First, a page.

ABSTRACT: Engaging medical undergraduates in question making: a novel way to reinforcing learning in physiology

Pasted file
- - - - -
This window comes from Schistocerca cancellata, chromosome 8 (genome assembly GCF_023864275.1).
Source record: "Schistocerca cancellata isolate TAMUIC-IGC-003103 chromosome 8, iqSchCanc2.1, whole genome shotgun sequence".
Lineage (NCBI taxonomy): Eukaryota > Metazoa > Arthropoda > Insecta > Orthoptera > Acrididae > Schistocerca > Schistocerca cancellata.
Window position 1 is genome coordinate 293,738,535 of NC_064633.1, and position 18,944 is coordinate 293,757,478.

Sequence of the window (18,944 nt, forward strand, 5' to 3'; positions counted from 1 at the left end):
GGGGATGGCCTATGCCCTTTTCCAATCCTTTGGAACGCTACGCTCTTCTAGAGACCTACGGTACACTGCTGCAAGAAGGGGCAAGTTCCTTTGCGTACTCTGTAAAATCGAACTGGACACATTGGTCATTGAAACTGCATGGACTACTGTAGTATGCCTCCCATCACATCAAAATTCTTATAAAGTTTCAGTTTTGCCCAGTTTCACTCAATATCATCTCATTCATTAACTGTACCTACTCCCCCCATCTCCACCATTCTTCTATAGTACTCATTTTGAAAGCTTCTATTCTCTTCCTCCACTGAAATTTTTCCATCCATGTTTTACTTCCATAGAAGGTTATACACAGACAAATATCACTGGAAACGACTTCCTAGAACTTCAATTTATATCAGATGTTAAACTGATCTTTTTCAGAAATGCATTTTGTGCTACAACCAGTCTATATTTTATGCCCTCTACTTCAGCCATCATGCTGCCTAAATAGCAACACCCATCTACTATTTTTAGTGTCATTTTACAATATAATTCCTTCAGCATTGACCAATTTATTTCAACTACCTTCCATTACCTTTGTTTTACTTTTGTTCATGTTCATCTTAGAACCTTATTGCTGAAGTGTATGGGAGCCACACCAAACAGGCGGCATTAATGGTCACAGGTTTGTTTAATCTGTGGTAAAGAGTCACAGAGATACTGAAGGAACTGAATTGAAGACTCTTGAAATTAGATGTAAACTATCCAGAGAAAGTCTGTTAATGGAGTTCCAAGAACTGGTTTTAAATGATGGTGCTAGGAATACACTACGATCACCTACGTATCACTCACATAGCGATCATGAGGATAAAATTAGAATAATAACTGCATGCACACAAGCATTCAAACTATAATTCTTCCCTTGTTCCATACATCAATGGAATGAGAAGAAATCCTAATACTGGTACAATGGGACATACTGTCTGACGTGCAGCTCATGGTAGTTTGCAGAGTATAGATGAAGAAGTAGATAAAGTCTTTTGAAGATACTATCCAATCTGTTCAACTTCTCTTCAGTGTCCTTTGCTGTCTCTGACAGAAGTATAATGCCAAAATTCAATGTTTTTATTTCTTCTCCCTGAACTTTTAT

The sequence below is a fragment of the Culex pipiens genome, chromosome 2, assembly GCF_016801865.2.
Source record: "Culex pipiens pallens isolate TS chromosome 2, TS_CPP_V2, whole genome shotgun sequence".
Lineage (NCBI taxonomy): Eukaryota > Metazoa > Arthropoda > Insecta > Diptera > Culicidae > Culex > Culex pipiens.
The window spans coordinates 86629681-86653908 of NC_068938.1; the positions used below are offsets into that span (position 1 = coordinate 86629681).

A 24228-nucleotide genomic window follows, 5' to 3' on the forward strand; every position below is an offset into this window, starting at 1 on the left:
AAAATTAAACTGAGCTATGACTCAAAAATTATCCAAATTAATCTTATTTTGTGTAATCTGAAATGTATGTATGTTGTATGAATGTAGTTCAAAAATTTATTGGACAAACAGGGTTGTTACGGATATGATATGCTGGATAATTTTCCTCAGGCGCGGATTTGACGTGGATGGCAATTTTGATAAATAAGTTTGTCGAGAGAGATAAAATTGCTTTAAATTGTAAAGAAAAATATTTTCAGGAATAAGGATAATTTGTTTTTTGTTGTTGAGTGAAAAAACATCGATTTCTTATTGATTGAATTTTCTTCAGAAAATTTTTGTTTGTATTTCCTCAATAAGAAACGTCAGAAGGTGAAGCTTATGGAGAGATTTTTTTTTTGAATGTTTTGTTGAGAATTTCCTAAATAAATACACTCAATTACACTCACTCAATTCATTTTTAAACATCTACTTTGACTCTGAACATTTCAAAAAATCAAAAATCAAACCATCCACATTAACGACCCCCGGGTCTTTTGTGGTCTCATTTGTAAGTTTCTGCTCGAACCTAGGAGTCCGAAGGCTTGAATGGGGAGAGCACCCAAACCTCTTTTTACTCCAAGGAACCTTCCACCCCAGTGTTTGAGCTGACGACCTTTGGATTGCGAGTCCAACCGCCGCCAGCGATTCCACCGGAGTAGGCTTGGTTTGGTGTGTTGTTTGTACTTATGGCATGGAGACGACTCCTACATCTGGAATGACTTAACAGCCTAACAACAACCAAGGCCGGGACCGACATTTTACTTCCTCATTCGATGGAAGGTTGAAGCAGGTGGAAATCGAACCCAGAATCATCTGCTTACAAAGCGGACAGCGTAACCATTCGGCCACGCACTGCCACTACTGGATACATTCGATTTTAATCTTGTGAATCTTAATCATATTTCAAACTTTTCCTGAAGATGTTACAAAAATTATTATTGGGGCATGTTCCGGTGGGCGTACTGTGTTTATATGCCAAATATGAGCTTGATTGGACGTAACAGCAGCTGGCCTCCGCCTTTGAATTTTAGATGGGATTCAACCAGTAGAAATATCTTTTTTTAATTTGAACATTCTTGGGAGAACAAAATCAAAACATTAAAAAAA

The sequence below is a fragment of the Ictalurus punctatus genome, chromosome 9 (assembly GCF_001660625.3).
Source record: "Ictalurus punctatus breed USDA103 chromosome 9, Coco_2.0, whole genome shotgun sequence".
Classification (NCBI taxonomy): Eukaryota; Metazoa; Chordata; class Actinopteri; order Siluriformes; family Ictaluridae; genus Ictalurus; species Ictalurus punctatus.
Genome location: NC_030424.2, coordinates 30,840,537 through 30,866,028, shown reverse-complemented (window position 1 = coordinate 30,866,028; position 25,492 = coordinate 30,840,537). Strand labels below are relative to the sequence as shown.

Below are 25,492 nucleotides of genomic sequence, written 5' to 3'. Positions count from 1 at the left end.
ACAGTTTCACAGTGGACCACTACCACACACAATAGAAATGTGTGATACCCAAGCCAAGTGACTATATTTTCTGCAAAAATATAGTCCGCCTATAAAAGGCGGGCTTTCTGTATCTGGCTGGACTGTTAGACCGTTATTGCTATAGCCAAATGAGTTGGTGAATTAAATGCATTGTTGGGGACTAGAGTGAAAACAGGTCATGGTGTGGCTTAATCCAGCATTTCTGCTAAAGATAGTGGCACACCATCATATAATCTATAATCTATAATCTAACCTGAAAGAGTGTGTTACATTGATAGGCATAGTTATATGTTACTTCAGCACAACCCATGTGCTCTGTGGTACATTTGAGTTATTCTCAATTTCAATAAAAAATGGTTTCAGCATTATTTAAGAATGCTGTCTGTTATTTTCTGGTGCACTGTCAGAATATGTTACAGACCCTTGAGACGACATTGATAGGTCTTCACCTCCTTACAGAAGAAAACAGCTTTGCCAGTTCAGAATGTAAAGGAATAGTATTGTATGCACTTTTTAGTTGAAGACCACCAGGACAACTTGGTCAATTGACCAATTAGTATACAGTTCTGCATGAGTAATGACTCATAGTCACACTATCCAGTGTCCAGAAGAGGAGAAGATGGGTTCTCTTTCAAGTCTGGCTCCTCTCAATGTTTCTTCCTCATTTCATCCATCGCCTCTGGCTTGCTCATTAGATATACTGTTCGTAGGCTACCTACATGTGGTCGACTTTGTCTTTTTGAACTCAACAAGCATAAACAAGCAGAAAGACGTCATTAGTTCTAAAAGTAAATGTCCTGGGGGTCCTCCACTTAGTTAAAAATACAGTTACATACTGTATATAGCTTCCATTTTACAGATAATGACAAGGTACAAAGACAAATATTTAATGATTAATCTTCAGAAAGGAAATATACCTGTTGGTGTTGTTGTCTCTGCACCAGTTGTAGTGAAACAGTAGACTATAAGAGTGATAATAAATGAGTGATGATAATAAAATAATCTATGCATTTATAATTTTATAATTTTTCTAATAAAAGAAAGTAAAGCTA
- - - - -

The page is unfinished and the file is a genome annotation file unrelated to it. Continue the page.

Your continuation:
The monotony of conventional didactic lectures makes students less attentive toward learning, and they tend to memorize isolated facts without understanding, just for the sake of passing exams. Therefore, to promote a habit of gaining indepth knowledge of basic sciences in medical undergraduates along with honing of their communication and analytical skills, we introduced this more interactive way of learning. The present study was performed on 99 first-semester medical students. After conventional didactic lectures, students were asked to prepare small conceptual questions on the topic. They were divided into two teams, which were made to ask questions to each other. If a team failed to answer, the student who questioned was supposed to answer to the satisfaction of the other team’s student. Data were then obtained by getting feedback from the students on a 10-item questionnaire, and statistical evaluation was done using MS Excel and SPSS. To draft questions, students went through the whole system comprehensively and made questions from every possible aspect of the topic. Some of the questions (30%) were of recall type, but most judged higher cognitive domains. Student feedback revealed that they were satisfied, motivated to read more, and were confident of applying this learning and communication skills in future clinical practice. Students also expressed their desire to implement this activity as a regular feature of the curriculum. The activity resulted in an increase in student perceptions of their knowledge on the topic as well as communicative and analytical skills. This may eventually lead to better learning.